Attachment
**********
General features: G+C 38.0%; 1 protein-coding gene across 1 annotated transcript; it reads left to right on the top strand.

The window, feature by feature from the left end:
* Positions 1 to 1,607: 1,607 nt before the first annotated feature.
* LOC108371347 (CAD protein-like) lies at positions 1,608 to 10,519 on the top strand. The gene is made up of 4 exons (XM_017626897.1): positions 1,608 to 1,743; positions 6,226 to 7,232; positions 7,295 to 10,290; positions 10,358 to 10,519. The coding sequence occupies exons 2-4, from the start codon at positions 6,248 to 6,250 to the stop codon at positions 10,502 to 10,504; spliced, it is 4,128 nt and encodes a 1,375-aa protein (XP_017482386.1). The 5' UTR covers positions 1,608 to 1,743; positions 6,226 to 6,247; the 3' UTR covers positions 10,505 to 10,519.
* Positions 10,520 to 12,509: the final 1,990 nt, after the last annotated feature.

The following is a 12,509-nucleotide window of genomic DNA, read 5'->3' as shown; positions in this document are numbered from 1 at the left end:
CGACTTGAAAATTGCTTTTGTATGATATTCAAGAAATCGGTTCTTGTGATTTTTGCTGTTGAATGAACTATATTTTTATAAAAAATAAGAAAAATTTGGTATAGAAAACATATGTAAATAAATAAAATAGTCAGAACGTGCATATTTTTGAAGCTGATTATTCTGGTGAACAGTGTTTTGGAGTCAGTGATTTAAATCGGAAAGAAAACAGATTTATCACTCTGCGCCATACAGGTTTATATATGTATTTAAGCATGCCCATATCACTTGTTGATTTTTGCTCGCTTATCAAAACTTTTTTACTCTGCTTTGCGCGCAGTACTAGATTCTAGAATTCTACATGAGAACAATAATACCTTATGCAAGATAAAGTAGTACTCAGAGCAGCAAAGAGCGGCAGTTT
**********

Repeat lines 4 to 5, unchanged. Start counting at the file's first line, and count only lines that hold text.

* LOC108371347 (CAD protein-like) lies at positions 1,608 to 10,519 on the top strand. The gene is made up of 4 exons (XM_017626897.1): positions 1,608 to 1,743; positions 6,226 to 7,232; positions 7,295 to 10,290; positions 10,358 to 10,519. The coding sequence occupies exons 2-4, from the start codon at positions 6,248 to 6,250 to the stop codon at positions 10,502 to 10,504; spliced, it is 4,128 nt and encodes a 1,375-aa protein (XP_017482386.1). The 5' UTR covers positions 1,608 to 1,743; positions 6,226 to 6,247; the 3' UTR covers positions 10,505 to 10,519.
* Positions 10,520 to 12,509: the final 1,990 nt, after the last annotated feature.